λ-phage DNA extended in 50 nm grooves. The DNA extension is ~90% of its contour length.

The current goal of my research at McGill University is to develop a platform for linearly extending long DNA molecules for genomic analysis. We do this by confining them in nanoscale grooves etched in glass and observe them with fluorescence microscopy. It’s desirable that the DNA is completely extended without any loops in its conformation, so that its genetic sequence is arrayed linearly in space. Achieving this requires that the width and depth of the nanogrooves are less than 50 nm. This corresponds to the persistence length of DNA, which is a measure of the polymer’s stiffness. Getting DNA from solution (where it is coiled up in a high-entropy state) into grooves this thin (where it is stretch out linearly in a low-entropy state) turns out to be quite challenging. Some techniques use pressure or electric fields (DNA is charged) to drive DNA into closed nanofluidic channels. This works great for larger channels but below 50 nm, DNA breakage due to the large forces becomes a problem.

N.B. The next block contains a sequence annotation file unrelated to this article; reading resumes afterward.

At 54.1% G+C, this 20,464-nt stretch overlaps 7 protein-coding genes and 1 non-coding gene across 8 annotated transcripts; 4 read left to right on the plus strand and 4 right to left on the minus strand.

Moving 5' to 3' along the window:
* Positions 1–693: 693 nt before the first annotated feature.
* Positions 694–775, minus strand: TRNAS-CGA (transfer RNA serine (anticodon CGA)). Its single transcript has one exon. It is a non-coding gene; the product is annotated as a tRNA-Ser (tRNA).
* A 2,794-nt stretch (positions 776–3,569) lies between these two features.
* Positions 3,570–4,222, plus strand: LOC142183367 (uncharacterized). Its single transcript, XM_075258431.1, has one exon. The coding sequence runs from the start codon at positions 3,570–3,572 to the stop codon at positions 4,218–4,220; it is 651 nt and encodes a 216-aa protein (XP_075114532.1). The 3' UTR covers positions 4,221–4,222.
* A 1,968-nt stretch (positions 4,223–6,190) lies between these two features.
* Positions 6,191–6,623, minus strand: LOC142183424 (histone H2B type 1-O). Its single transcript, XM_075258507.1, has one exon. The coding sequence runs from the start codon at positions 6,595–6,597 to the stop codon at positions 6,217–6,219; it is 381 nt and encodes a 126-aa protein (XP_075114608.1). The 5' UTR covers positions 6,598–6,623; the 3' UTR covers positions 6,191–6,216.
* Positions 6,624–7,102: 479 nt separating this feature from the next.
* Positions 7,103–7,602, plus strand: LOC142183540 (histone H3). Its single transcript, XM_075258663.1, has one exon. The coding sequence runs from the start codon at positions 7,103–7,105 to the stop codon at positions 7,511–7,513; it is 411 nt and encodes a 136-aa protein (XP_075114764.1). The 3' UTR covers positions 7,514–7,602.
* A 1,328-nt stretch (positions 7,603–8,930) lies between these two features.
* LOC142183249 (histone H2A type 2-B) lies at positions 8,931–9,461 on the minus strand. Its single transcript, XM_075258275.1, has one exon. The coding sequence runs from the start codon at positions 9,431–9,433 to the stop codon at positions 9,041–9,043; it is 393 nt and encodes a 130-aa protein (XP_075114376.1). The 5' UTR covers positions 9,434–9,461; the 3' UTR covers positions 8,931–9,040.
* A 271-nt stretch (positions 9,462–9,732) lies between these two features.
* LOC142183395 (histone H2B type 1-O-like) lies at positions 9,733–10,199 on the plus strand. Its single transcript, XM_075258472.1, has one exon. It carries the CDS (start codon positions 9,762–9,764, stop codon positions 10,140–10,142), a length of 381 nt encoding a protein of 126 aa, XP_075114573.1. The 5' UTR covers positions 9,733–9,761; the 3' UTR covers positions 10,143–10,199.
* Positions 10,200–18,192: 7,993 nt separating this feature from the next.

We use a technique called “Convex Lens-induced Confinement” (CLiC, invented by my supervisor Prof. Sabrina Leslie) to confine DNA into nanogrooves using tunable vertical confinement. The DNA are loaded into an imaging chamber formed by two microscope coverslips separated by a thin double-sided tape spacer with a flow channel laser-cut in it. The bottom chamber surface contains the nanogrooves. A microscope objective observes molecules inside the chamber from below. A convex lens presses on the top surface of the chamber to squeeze DNA into the nanogrooves from above. The entropy change is gradual, and the DNA don’t break in the process. I’ve used this technique to extend T4-phage DNA (166 kbp) to grooves as narrow as 27 nm.

Compressing the top surface of the imaging chamber squeezes DNA into the nanogrooves from above. Not to scale.

The CLiC device that I designed for these experiments uses a piezoelectric actuator to raise and lower the convex lens. The piezo only has 100 μm of travel, so it’s mounted to a motorized coarse-approach stage. The imaging chamber mounts on an XY stage for aligning the nanogrooves with the convex lens, so that I can precisely control where the confinement will be applied. Air pressure is used to control the flow of liquids through the chamber.

The device is useful for many types of biological experiments. Confining molecules to nanoscale slits (i.e. simply using the device without any nanogrooves) brings them all within the narrow focal plane of the microscope objective so that individual molecules can be observed at physiological concentrations for several seconds to minutes.